The Kansas Insurance Department is investing in participants in the Jobs for America’s Graduates-Kansas (JAG-K) program in hopes of promoting financial literacy in the workforce of the future.
Kansas Insurance Commissioner Vickie Schmidt met with staff of JAG-K recently to discuss the importance of teaching financial literacy to JAG-K participants. At that event, Schmidt donated $20,000 from the Securities Fraud Division, which she oversees, to help support JAG-K’s efforts to teach important financial concepts to the students in the program.
Schmidt said the Kansas Insurance Department will also provide $10,000 in scholarships to students who demonstrate financial literacy through an essay contest. JAG-K students from across the state will be encouraged to submit essays describing the importance of financial literacy. The top three essays, to be selected in the spring, will earn scholarships to be used for post-secondary needs. The top submission from a JAG-K student will then compete against the winners from two other student organizations.
The Insurance Department works to protect Kansas citizens by creating awareness of fraudulent activity, and by assisting the Kansas Attorney General in prosecution of purveyors of fraud. Some funds collected in restitution can be utilized by the Insurance Commissioner for the purpose of education.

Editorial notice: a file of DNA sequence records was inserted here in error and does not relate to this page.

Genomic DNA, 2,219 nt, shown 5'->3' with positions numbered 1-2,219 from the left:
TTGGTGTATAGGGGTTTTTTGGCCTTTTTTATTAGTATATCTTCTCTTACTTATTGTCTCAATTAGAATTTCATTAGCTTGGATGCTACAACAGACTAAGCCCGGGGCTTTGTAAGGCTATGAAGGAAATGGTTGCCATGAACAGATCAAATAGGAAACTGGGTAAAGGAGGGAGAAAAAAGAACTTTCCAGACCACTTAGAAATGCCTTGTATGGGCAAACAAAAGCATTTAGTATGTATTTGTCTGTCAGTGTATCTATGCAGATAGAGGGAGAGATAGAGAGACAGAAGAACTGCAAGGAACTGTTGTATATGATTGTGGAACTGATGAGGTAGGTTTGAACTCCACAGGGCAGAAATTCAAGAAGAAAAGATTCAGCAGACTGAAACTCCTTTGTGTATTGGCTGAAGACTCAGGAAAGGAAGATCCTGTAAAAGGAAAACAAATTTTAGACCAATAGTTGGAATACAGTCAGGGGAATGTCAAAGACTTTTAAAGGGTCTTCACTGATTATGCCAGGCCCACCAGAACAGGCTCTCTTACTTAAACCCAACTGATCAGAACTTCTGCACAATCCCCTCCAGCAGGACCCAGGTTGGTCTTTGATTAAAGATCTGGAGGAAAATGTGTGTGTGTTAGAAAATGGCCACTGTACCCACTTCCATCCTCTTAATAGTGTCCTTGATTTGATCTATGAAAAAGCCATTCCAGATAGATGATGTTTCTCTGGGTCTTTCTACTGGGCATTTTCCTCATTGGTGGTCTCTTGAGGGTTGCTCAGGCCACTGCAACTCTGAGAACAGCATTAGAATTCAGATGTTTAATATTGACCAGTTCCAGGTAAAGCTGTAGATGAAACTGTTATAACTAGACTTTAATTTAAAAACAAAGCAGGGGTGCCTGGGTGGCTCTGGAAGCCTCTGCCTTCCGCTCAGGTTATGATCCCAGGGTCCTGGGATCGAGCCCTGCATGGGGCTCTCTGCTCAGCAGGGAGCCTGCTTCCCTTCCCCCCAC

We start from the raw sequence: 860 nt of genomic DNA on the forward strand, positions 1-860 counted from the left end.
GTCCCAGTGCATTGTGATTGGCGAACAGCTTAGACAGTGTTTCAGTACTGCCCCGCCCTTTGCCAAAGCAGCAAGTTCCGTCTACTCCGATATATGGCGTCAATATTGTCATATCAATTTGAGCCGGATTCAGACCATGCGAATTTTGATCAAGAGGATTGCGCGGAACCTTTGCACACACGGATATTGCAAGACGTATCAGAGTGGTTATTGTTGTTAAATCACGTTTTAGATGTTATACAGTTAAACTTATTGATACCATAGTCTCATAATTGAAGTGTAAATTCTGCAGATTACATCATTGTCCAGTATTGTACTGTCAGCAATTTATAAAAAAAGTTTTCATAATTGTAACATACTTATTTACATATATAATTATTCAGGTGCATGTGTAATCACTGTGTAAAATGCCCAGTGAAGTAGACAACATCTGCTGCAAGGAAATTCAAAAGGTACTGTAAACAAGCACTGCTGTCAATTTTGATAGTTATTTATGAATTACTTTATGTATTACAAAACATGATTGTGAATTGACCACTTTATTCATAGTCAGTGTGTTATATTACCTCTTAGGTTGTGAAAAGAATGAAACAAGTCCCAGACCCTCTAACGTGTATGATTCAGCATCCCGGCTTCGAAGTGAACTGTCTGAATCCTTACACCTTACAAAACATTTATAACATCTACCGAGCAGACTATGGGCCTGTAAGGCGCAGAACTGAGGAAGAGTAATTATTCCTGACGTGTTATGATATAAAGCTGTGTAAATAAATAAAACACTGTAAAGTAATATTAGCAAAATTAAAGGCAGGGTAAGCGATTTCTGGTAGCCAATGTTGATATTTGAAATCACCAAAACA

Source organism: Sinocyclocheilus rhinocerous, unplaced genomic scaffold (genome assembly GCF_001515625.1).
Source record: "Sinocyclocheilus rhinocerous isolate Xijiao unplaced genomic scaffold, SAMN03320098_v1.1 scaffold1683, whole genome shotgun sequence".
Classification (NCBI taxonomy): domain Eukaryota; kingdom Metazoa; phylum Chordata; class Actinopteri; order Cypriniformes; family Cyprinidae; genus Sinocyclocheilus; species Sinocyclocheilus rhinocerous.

“Student-targeted financial empowerment efforts are an investment worth making,” said Commissioner Schmidt. “From understanding the power of compound interest to recognizing a potential investment scam, early financial literacy efforts can have a lifelong impact on an individual’s financial well-being. I’m thankful for the educational efforts of JAG-K and excited about our partnership.”
Participants in the JAG-K program must meet specific criteria, including various barriers to success. JAG-K Career Specialists help students overcome challenges, further develop their talents, and equip them for success through a nationally-accredited model.
One of the responsibilities of JAG-K is the instruction of sound financial management to its participants, many of whom come from low-income families.
“We appreciate Commissioner Schmidt’s support of our efforts to teach our students the importance of financial literacy,” said JAG-K President/CEO Chuck Knapp. “The essay contest and scholarships will help raise awareness of this JAG-model competency while encouraging students to hone their abilities in being good stewards of their finances by making sound financial decisions.”